DEEP DIVE

There may be plastic in your meat — and there is definitely plastic in your body

A viral video purporting to show farmworkers feeding plastic to pigs raises questions over how plastic gets in food

By Matthew Rozsa

Published October 17, 2021 2:00PM (EDT)

Plastic bag vacuum-sealed short ribs (Getty Images/Annick Vanderschelden Photography)
Plastic bag vacuum-sealed short ribs (Getty Images/Annick Vanderschelden Photography)

Despite being a work of fiction, Upton Sinclair's 1906 novel "The Jungle" evoked a real-world complex of meat factories in which vermin ran rampant, foul odors could make you gag and workers falling into rendering tanks were ground up with other animal parts and served to unsuspecting consumers. His book was so vivid and graphic that President Theodore Roosevelt, despite personally despising Sinclair, felt obligated to investigate the matter. After confirming many of Sinclair's depictions, Roosevelt pushed for the successful passage of the Meat Inspection Act and the Pure Food and Drug Act, the latter of which eventually established the Food and Drug Administration. 

All in all, "The Jungle" ranks alongside Harriet Beecher Stowe's 1852 anti-slavery novel "Uncle Tom's Cabin" as one of the most politically influential works of literature in American history. Yet in the 21st century, where visual media is on-par with the written word in terms of reach, could a moving image have the same effect today as a novel did then?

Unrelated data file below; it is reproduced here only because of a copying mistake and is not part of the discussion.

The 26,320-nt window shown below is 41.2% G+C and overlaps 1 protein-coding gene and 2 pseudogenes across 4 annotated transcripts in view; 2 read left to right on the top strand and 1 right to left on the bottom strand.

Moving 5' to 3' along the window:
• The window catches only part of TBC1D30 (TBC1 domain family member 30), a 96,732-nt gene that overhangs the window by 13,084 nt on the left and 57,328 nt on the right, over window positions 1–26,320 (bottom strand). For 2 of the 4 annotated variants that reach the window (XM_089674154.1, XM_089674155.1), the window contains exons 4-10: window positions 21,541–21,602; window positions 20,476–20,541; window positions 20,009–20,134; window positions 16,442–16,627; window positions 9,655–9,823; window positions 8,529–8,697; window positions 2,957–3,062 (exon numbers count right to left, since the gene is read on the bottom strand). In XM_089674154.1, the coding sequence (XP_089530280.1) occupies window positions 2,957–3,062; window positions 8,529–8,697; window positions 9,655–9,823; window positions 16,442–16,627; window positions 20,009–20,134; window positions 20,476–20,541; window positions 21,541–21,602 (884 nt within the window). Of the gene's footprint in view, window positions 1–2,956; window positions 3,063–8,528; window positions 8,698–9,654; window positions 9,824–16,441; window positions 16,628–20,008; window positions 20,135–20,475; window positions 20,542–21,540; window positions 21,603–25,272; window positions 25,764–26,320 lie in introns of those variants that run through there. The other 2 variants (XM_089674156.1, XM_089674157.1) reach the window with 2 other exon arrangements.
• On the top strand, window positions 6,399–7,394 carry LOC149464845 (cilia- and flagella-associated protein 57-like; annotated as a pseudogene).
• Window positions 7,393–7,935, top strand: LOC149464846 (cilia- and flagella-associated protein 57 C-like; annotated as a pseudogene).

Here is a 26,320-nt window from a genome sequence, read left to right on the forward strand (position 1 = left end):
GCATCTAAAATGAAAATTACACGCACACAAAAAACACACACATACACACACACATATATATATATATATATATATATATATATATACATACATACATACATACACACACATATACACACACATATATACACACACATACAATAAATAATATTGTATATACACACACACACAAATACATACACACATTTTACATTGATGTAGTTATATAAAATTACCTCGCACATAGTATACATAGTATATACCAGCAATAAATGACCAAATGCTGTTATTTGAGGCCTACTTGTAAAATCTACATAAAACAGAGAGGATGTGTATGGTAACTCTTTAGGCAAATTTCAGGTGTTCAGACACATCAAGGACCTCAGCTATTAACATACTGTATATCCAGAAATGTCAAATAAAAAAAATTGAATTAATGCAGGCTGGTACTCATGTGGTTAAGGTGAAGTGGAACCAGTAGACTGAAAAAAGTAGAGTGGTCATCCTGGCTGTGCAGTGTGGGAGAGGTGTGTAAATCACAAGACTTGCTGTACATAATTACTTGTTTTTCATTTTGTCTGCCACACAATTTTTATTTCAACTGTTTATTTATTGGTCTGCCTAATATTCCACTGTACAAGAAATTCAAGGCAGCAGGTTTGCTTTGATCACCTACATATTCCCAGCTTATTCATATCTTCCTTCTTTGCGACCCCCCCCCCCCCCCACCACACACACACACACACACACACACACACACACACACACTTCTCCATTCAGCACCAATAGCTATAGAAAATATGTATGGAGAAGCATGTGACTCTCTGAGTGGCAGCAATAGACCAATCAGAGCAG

Perhaps, even, a TikTok video? 

Indeed, if one viral TikTok video is to be believed, the people who feed us our meat may still be acting in ways akin to those that once made Sinclair, Roosevelt and other early 20th century Americans feel like vomiting.


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That, at least, is the assertion made by a person who identifies as Kash Moore, who in June began posting stomach-churning TikTok videos. Moore, who identifies himself as a farm worker, shows the process by which pig feed is manufactured. The videos show old grocery store food, including breads and packaged food, being ground up and mixed in with the feed — with the plastic wrappings still intact as the processed food is ground up. Moore insinuates that plastic and paper products are being fed directly to farm pigs. The most damning video seems to show workers leaving plastic wrapping on bread before sending it off to be consumed. The creator eventually claimed to have been fired for uploading the videos, though Salon could not confirm the authenticity of the claims. (Salon reached out to Moore through his GoFundMe page, and has not heard back at the time of this writing.)

In any case, the problem of plastic contamination in meat is somewhat of an open secret in the industry.

"Plastic ends up in our food more often than many would suspect, in fact I'd say that almost everything that one eats has traces of plastics," Jane Muncke of the Food Packaging Forum, a nonprofit foundation that studies chemicals in all food packaging materials and their impacts on health, told Salon by email. "This is either tiny bits of microplastics or plastic chemicals. Both can originate from plastic food packaging, or food processing equipment or, sadly, from environmental pollution. Plastics are everywhere and they are persistent. And so they get into food and we ingest them."